Heat turns up on Akin to drop out of Senate race

Todd Akin

The writing is on the wall for Todd Akin, the Missouri Republican who nominated for United States Senate. When discussing rape and abortion on St. Louis-based KTVI on Sunday, Akin said, “If it’s a legitimate rape, the female body has ways to try to shut the whole thing down.” Since then many prominent Republicans, including GOP nominee Mitt Romney, who is already being linked to the controversial comments, have condemned Akin’s remarks. Others — including Senate Majority Leader Mitch McConnell, Sen. Scott Brown (R-MA), and Sen. Ron Johnson (R-WI) — have called on Akin to end his campaign. RNC Chairman Reince Priebus has gone as far to say that Akin shouldn’t even bother coming to the party’s convention next week.

Akin tried to do damage control yesterday by apologizing for his remarks during an appearance on Mike Huckabee’s radio show, but it’s hard to see how this will make anything better (emphasis mine):

Huckabee gave Akin a chance to apologize for the comment, and he did — he said something that was “wrong,” and hurtful to rape victims. Good so far. But right after that, Huckabee prodded Akin to define what he meant by “legitimate.” Did he mean “forcible”?

Yes, said Akin. “I was talking about forcible rape,” he said. “I used the wrong word.”

While most of us are scratching our heads about the choice of words used by Akin — after all, what rape isn’t “forcible,” Dave Weigel notes via Nick Baumann that the term used here would exclude instances of statutory rape, for example. As apologetic as Akin may be, the word choice still isn’t that great and makes it seem as though he isn’t sincere.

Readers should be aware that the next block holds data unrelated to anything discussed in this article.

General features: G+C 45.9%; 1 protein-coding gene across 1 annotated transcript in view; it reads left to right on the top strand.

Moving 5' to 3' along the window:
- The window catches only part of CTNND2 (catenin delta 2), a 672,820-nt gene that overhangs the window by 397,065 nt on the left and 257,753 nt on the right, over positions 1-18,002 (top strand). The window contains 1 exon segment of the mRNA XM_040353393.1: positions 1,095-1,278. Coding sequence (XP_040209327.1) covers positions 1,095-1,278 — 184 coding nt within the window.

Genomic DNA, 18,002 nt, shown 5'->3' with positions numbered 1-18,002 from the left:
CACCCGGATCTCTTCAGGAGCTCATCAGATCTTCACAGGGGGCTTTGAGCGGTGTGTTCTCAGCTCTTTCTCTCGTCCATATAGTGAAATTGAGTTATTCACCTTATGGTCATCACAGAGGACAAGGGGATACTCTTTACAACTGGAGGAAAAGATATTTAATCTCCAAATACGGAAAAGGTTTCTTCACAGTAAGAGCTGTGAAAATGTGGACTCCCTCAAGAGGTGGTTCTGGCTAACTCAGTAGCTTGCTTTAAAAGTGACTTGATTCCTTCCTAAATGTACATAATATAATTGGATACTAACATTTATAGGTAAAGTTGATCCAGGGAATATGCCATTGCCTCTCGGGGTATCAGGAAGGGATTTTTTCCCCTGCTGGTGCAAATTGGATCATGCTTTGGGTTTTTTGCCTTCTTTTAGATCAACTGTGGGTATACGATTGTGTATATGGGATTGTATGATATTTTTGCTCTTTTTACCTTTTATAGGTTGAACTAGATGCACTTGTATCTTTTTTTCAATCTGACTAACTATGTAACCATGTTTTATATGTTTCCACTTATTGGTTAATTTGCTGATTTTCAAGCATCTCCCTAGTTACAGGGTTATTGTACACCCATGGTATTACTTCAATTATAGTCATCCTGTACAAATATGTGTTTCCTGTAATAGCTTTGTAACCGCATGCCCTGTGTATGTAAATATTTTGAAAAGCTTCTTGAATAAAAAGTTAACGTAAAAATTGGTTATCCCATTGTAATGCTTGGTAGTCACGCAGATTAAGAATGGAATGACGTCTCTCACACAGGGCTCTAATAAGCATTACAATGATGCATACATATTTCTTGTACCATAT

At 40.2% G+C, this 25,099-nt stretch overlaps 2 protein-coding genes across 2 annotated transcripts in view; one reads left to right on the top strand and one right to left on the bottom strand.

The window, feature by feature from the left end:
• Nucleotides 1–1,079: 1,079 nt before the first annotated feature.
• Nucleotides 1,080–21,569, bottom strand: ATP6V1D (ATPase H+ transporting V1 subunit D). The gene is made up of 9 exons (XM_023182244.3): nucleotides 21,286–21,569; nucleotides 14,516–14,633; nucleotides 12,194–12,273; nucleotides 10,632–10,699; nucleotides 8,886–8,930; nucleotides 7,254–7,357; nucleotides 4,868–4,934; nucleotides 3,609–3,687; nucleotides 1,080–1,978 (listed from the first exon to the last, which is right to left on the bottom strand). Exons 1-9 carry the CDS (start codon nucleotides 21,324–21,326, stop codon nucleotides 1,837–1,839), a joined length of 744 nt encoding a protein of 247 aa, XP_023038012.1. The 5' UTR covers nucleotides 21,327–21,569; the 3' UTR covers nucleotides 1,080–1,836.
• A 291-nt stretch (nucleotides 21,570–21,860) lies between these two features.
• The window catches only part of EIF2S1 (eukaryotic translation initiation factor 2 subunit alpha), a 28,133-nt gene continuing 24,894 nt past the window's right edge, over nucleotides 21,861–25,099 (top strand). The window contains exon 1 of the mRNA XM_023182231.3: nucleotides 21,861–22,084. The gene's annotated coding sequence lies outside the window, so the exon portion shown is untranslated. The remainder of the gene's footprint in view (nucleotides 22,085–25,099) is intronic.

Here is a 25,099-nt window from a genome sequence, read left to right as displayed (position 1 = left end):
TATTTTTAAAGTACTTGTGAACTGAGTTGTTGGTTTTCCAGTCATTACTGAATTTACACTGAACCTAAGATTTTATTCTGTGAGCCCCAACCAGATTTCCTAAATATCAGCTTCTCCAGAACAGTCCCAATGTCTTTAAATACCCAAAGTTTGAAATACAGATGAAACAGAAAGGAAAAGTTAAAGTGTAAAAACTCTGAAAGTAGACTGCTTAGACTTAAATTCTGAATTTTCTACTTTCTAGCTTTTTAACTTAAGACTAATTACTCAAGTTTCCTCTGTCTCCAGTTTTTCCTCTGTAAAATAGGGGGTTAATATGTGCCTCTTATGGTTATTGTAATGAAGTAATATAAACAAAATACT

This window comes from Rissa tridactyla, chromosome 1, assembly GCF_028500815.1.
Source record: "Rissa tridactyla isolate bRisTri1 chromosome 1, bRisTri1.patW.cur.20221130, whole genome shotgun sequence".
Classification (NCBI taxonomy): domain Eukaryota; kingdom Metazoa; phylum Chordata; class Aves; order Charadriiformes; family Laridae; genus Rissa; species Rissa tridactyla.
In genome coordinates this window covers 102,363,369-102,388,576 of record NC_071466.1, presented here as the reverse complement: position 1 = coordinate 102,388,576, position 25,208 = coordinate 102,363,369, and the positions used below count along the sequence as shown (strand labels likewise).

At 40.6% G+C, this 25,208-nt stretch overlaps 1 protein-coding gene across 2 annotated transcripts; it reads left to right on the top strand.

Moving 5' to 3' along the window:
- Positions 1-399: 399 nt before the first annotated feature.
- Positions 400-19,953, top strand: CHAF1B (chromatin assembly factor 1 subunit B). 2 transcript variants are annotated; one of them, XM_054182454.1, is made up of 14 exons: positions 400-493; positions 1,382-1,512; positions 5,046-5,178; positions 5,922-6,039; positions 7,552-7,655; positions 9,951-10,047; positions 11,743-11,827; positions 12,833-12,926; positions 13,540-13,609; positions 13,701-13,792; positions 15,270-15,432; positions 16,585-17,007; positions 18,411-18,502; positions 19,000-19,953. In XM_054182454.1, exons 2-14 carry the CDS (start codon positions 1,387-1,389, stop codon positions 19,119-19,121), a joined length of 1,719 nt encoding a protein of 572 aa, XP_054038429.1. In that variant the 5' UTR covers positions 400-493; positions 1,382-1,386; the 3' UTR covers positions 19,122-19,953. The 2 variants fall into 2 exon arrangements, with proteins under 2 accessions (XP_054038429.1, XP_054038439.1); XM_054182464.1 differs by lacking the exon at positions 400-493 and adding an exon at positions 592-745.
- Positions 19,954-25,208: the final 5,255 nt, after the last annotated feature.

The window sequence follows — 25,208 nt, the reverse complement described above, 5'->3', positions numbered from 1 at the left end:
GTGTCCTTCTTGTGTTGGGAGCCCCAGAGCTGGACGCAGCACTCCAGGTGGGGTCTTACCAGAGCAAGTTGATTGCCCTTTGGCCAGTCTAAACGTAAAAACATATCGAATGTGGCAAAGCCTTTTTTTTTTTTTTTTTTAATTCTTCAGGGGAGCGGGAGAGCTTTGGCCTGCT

Akin, who was the candidate Democrats wanted to go up against Sen. McCaskill, may be getting support from the Family Research Council, but that seems to be the extent of the sympathy for the embattled candidate. The editors of the National Review, a popular conservative magazine, have called on Akin to drop out:

Some voters may nevertheless find a candidate’s theoretical view so abhorrent that they cannot support him, and it is a perfectly legitimate issue for opponents to raise. Most Republicans who hold the view that unborn children have a right to life regardless of the circumstances of their conception will have the wit to explain themselves in a way that prevents most voters who disagree from vetoing them for that reason.

While Akin is a stalwart conservative and an honorable man, we regret to say that he inspires no such confidence. That is one reason why Senator Claire McCaskill, the sitting Democratic senator, boosted him during the Republican primaries with ads calling him a “true conservative.” She knew that she is the weakest Senate incumbent on the ballot this year and that her only hope was to draw a weak opponent. Akin won a three-way primary with a plurality of the vote; there was no run-off. McCaskill’s strategy is now paying off.

Akin has backed off from his remarks, albeit with the politician’s excuse of “misspeaking.” People who make such remarks on television are typically capable of making more like them, or rather incapable of exercising the judgment to refrain. We suspect that this same lack of judgment will cause Akin to blow past tomorrow evening’s deadline for him to leave the race and allow the Republicans to select a better nominee. We hope the congressman, who surely wants to see a Senate with as much conservative strength as possible next year, will prove us wrong.

Rumors are that Akin will drop out today, but should he decided to stick it out, he will have to do it without significant support from outside groups, such as American Crossroads, which has already pulled ads attacking Sen. Claire McCaskill (D-MO).The National Republican Senatorial Committee, chaired by Sen. John Cornyn has also said that the $5 million set aside for the Missouri Senate race will go elsewhere.

If Akin hasn’t dropped out by the time this post airs, one would think that it won’t be too long before the plugged has been pulled on his campaign.

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